- Ivan Maisel, College Football Senior Writer
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It would be difficult enough if Auburn merely had to replace its starting backfield. But there's more to it than that. Tailbacks Carnell Williams and Ronnie Brown will be high on NFL commissioner Paul Tagliabue's draft day dance card.
Quarterback Jason Campbell won 31 games and finished his career as the Southeastern Conference Offensive Player of the Year.
"The best overall backfield in college football in the last 50 years," coach Tommy Tuberville said Tuesday. Gee, coach, don't hold back. The best? Fifty years?
"There have been great quarterbacks, and great running backs," he said. "There haven't been many backfields like that. You got two guys that will [be drafted] in the top six or seven, who will play pro football for a long time and who complemented each other. You can say Herschel Walker or Bo Jackson or so many backs at USC. You can't say that and add the quarterback."
That is a debate for another time (see inline). There's no debate about who must take over in the Auburn backfield. Tailbacks Carl Stewart, Kenny Irons and the dependable, if undersized, Tre Smith, took nearly all of the snaps in spring practice a year ago. Offensive coordinator Al Borges, who had been on campus only a few weeks, walked over to Tuberville at practice one day and asked, "Carnell and Ronnie are better than these guys?"
"That," Tuberville recalled, "was the quote of the spring."
Stewart is a Brown clone, a back no one enjoys tackling. Irons, a transfer from South Carolina, is more like Williams, with sleek moves and good hands. Smith has been a dependable back off the bench and returning kicks for the last three seasons.
It's dangerous territory to begin comparing any inexperienced backs to players like Williams and Brown. What Tuberville learned last season, however, is that he likes the pressure Auburn put on the defense when both backs were on the field. There will be more of those formations.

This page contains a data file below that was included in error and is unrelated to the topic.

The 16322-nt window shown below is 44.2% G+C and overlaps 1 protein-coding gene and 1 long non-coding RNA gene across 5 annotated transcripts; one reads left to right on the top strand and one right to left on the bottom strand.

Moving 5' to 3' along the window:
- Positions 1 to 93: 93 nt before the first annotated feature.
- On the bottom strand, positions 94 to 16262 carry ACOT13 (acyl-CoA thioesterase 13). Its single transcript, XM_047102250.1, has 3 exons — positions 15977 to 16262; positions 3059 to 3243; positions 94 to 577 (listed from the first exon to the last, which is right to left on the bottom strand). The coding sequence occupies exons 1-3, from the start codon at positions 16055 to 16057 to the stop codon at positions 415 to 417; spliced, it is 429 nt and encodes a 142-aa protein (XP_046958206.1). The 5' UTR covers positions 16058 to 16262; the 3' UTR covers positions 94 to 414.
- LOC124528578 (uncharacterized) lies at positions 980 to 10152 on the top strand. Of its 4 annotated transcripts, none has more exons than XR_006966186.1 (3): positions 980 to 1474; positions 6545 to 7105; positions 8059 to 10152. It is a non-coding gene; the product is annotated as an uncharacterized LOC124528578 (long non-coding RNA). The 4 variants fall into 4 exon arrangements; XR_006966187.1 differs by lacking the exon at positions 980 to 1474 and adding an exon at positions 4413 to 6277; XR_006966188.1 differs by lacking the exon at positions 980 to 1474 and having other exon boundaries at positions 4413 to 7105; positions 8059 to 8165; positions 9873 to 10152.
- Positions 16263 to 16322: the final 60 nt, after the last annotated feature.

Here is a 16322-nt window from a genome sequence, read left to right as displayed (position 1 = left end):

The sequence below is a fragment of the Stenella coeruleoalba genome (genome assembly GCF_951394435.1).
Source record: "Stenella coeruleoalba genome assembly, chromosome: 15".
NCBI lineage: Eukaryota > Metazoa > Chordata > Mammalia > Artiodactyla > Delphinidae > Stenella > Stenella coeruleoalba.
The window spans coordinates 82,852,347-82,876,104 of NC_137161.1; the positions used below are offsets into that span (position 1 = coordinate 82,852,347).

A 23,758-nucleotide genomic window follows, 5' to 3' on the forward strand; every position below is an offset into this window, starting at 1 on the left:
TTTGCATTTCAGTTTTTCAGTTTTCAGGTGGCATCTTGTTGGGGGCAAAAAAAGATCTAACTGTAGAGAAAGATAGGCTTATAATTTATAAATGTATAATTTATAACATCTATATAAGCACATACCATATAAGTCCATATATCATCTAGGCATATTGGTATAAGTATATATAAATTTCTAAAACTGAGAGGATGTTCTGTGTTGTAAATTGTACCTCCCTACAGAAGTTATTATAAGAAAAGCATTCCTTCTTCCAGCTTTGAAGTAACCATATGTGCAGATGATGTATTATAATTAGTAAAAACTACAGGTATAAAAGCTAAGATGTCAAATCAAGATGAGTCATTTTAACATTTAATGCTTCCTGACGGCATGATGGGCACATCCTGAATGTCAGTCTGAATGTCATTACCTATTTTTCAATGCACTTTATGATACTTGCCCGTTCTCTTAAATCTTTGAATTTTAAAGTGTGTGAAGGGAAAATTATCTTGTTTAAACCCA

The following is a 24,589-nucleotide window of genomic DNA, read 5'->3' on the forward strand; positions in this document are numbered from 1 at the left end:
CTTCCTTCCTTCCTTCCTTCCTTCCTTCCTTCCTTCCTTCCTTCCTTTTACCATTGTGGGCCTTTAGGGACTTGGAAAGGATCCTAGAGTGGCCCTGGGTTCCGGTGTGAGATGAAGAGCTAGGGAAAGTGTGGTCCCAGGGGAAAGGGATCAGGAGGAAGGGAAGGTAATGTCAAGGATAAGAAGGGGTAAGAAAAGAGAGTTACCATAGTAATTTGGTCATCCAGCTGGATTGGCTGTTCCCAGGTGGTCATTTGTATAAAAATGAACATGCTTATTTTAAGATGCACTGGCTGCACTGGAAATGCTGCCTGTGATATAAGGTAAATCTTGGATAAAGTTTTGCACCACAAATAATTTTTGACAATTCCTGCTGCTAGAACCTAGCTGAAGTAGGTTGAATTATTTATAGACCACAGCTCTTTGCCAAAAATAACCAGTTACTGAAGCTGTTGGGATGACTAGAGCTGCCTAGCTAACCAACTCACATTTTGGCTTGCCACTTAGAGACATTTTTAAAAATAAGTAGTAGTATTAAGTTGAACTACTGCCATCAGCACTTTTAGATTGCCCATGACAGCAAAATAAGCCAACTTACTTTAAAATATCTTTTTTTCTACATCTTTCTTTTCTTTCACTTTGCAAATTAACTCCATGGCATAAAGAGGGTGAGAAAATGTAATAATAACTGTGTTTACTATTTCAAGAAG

"It gives you a lot more options," Tuberville said. "We'll have two-back sets, one-back sets with one of them at tight end. We'll line one up at fullback. These guys are pretty good running backs. Handling these roles is what we have to find out."
Replacing Campbell is a more formidable task, if only because he started 40 games. Sophomore Brandon Cox doesn't remind Tuberville of Campbell so much as Georgia's departing senior David Greene, who left as the SEC's all-time winningest QB.
"The biggest thing I look for is his decisions," Tuberville said. "Is he throwing to the right guy? Brandon's not going to be as mobile as Jason, but he's probably as accurate."
Campbell led the SEC in accuracy last season, completing 69.6 percent of his passes. Cox went 8-for-22 last Saturday in the Tigers' opening scrimmage, which Tuberville dismissed as a result of blocking restrictions placed on the Auburn offensive linemen.
The Tigers' new backfield starters will gain a lot of attention from now until they prove they are capable players. That's the price any new starter pays in the wake of a 13-0 team. Not to mention replacing an all-conference backfield (fact) or the best backfield in the last 50 years (theory).
Ivan Maisel is a senior writer for ESPN.com. He can be reached at email@example.com.
Replacing what Tommy Tuberville calls the best backfield in the last 50 years won't be easy, but it's possible.